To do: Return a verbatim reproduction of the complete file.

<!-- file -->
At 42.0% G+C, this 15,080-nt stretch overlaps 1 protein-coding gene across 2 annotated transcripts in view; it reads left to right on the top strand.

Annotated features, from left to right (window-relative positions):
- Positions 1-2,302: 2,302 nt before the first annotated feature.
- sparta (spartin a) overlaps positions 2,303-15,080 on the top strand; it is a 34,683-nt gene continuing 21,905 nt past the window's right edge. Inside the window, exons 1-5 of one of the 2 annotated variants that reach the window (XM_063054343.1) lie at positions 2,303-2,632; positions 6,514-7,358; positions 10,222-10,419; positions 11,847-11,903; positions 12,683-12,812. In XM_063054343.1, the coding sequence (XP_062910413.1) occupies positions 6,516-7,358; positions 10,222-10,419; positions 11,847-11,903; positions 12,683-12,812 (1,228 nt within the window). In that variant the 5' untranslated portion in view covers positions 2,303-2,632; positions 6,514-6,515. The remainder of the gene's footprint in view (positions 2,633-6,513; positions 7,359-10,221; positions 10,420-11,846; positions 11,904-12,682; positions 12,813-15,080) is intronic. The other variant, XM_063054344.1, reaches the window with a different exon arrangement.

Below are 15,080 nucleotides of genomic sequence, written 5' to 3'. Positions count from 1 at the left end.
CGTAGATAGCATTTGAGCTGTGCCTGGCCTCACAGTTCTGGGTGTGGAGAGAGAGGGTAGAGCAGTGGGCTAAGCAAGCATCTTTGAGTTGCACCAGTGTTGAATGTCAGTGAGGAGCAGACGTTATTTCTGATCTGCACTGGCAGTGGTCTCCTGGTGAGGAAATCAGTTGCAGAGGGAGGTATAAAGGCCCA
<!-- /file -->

At 42.0% G+C, this 15,080-nt stretch overlaps 1 protein-coding gene across 2 annotated transcripts in view; it reads left to right on the top strand.

Annotated features, from left to right (window-relative positions):
- Positions 1-2,302: 2,302 nt before the first annotated feature.
- sparta (spartin a) overlaps positions 2,303-15,080 on the top strand; it is a 34,683-nt gene continuing 21,905 nt past the window's right edge. Inside the window, exons 1-5 of one of the 2 annotated variants that reach the window (XM_063054343.1) lie at positions 2,303-2,632; positions 6,514-7,358; positions 10,222-10,419; positions 11,847-11,903; positions 12,683-12,812. In XM_063054343.1, the coding sequence (XP_062910413.1) occupies positions 6,516-7,358; positions 10,222-10,419; positions 11,847-11,903; positions 12,683-12,812 (1,228 nt within the window). In that variant the 5' untranslated portion in view covers positions 2,303-2,632; positions 6,514-6,515. The remainder of the gene's footprint in view (positions 2,633-6,513; positions 7,359-10,221; positions 10,420-11,846; positions 11,904-12,682; positions 12,813-15,080) is intronic. The other variant, XM_063054344.1, reaches the window with a different exon arrangement.

Below are 15,080 nucleotides of genomic sequence, written 5' to 3'. Positions count from 1 at the left end.
CGTAGATAGCATTTGAGCTGTGCCTGGCCTCACAGTTCTGGGTGTGGAGAGAGAGGGTAGAGCAGTGGGCTAAGCAAGCATCTTTGAGTTGCACCAGTGTTGAATGTCAGTGAGGAGCAGACGTTATTTCTGATCTGCACTGGCAGTGGTCTCCTGGTGAGGAAATCAGTTGCAGAGGGAGGTATAAAGGCCCA